ADSL (Asymmetric Digital Subscriber Line) is a type of digital subscriber line (DSL) technology for transmitting digital information at a high bandwidth on existing phone lines to homes and businesses. Compared to traditional modem lines, ADSL allows more data to be sent over existing copper telephone lines (POTS). Using with a splitter, or DSL filter, it allows a single telephone connection to be used for both ADSL service and voice calls at the same time. In general, ADSL is offered at downstream data rates from 512 Kbps to about 6 Mbps. In addition, ADSL can only be distributed over short distances from the telephone exchange (the last mile), typically less than 4 kilometres, but sometimes it has been exceeded up to 8 kilometres if the originally laid wire gauge allows for further distribution. Data carried by the ADSL are typically routed over the telephone company’s data network and eventually reach a conventional Internet Protocol network.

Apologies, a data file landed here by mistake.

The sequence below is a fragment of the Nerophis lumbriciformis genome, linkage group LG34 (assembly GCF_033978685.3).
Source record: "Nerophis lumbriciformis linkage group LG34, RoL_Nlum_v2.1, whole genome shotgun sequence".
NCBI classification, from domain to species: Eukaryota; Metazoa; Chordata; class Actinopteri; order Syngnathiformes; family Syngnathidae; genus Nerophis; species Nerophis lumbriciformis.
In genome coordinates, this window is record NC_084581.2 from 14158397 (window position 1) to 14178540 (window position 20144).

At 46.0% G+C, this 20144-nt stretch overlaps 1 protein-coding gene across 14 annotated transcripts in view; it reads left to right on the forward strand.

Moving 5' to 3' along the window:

ADSL defines three “Transmission protocol-specific transmission convergence (TPS-TC)” layers:
In home installation, the prevalent transport protocol is ATM. On top of ATM, there are multiple possibilities of additional layers of protocols (two of them are abbreviated in a simplified manner as “PPPoA” or “PPPoE”), with the all-important TCP/IP at layers 4 and 3 respectively of the OSI model providing the connection to the Internet.